In recent years, sponsorships have become synonymous with the teams and arenas they represent. Fans now immediately connect with Mercedes-Benz Stadium, Minute Maid Park, and Staples Center. Brands are trying to blend themselves into the sports industry in ways like never before.
Giving the naming rights of a stadium to brand is a way to mark territory, which can include a statement saying “we’re headquartered here and we’re not leaving”.
It is not a secret that the sponsorships that provide stadium naming rights come with a large price tag. Barclays Center, home of the Brooklyn Nets, costs a hefty $20 million/year. MetLife pays $19mn/year to have their name placed on the top of the stadium of the New York Giants and New York Jets.
Emotional factors, backed up by analytics and qualitative elements, such as credibility and prestige, often drive a brand’s decision to pay millions to get the naming rights of a sports venue. As long as new sports venues are being built, there will be eye-popping deals to name those structures. The Return on Investment on naming rights is calculated based on the number of impressions it registers.
Selling of stadium naming rights work as an important revenue stream for the clubs/franchises in the west, and for brands, these rights work as important marketing gimmicks that they use in their promotional communications.
This practice is widespread in the west- from London’s Emirates Stadium of Arsenal FC to Los Angeles’s Staples Centre and so on. The practice of branding a sports arena dates back to 1912 when the former owner of the American baseball team Boston Red Sox named its stadium Fenway Park after the Fenway Realty Company that was also owned by him.
With so much revenue available from selling these rights, why is it yet not a concept that is followed in India?
There are two main reasons for this:
First, the ownership; most of the sporting venues in India are not owned by private bodies like they are in the West. They are either built on government land or are owned by the government. As a result, they are mostly named after politicians.
For instance, MCA owned stadium in Mumbai was named after SK Wankhede who was a politician. Apart from the government, sports associations also own some of the stadiums, but the names are majorly kept after the place where the stadium is present or after some politician or renowned person.
The Kalinga Stadium is a multi-sport International stadium in Bhubaneswar, Odisha, owned by the government of Odisha. It has been named based on the history of the place where it has been constructed. Shree Shiv Chhatrapati Sports Complex Stadium is also owned by the government, but it has been named after great Maratha leader Shri Chhatrapati Shivaji Maharaj. There are many examples like these in India.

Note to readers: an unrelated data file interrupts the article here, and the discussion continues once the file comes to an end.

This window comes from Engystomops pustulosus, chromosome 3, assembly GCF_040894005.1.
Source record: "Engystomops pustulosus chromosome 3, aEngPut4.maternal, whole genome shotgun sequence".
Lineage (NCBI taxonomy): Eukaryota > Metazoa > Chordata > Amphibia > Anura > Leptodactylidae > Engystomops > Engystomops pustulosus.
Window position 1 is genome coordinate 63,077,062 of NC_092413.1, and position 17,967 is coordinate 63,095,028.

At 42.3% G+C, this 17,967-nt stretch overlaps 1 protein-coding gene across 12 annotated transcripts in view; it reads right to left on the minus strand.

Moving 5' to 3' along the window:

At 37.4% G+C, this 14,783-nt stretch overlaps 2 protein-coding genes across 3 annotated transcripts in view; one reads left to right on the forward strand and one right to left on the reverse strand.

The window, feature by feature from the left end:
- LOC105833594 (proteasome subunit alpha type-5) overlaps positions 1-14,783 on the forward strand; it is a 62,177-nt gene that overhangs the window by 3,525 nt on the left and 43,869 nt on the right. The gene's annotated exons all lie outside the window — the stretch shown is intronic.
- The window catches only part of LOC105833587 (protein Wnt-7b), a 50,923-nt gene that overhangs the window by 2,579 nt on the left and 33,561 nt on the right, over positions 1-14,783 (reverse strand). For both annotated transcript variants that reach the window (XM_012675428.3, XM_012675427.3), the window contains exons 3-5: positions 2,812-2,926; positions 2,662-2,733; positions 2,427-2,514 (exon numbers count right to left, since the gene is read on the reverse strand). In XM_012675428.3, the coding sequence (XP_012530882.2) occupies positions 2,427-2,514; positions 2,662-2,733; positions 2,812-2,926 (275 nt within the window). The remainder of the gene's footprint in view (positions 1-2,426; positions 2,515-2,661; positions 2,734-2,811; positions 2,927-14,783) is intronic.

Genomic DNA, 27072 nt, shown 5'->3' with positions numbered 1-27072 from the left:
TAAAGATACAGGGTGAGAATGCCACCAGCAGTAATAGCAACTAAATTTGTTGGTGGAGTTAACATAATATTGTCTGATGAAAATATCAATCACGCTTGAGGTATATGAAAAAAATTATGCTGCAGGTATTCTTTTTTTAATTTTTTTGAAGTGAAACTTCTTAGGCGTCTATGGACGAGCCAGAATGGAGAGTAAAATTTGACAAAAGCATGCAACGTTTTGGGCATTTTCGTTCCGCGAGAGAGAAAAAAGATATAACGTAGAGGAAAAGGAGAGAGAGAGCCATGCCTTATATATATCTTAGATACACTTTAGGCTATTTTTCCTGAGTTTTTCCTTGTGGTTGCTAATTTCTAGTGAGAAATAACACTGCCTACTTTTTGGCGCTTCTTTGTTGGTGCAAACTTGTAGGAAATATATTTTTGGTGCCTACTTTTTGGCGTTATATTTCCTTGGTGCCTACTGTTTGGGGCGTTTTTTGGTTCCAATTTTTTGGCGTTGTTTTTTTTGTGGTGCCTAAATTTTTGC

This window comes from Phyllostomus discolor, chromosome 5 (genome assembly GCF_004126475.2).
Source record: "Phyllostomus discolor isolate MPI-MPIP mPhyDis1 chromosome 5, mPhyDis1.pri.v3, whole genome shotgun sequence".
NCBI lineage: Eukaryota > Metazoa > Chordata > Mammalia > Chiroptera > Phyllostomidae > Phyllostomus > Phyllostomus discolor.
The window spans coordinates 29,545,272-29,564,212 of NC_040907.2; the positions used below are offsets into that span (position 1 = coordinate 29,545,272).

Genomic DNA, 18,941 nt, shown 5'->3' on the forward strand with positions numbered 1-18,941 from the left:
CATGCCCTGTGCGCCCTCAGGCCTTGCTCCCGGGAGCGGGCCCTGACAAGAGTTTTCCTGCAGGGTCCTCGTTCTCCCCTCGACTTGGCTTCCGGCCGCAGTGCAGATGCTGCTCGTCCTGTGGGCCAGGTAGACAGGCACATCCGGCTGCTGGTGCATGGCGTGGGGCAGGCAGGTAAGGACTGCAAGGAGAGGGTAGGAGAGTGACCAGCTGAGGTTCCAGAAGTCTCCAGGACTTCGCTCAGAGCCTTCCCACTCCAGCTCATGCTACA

Secondly, selling the naming rights of stadiums is difficult here since the venues aren’t used frequently throughout the year. We don’t have any sporting leagues that run for the majority of the time over the year. Our longest league is the Indian Super League, running for around four months. Also, the franchises playing in the league do not own the stadium. The leagues in the west run for a duration of about 6 to 10 months in a year, so sponsoring a venue that will be used for the majority of the year does make sense there.
In 2011, for the first time in India, Sahara India bought the naming rights for the stadium, which is now known as Maharashtra Cricket Association Stadium. As per the then deal, the stadium was called as Subrata Roy Sahara Stadium. However, the deal ended before time, as Sahara failed to pay an amount of ₹98 crores to the MCA for the rights.
For the stadiums owned by BCCI, the board can sell the naming rights, and the income generated from that can be used for further development of the sport in the country.
Though cricket is not played all over the year, BCCI can plan a way out to name the stadiums owned by them for a short time duration, maybe during the tournaments like IPL. This will be a new concept, as generally the stadium naming rights are sold for a longer duration, but here since the league runs only for two months, this is how the BCCI can try to initiate this concept in the country for cricket.
Other than cricket, multisport stadiums owned by the government, which also hold international and domestic tournaments like the Kalinga Stadium, Balewadi Stadium, and so on, can sell the rights for the same as this will generate additional income for the government that can be used to develop sports infrastructure in the country. These stadiums are used regularly for domestic as well as international tournaments, so the rights for these can be sold more easily as compared to the stadiums where only a single sport is played.
The grounds are not used throughout the year. If we can create a process where the naming is happening, that naming rights of the stadium are also marketed by the brand for their promotional events. The idea is not just to name a stadium after a brand but also how the brand can use the rights to market it well.
By Aashish Jaju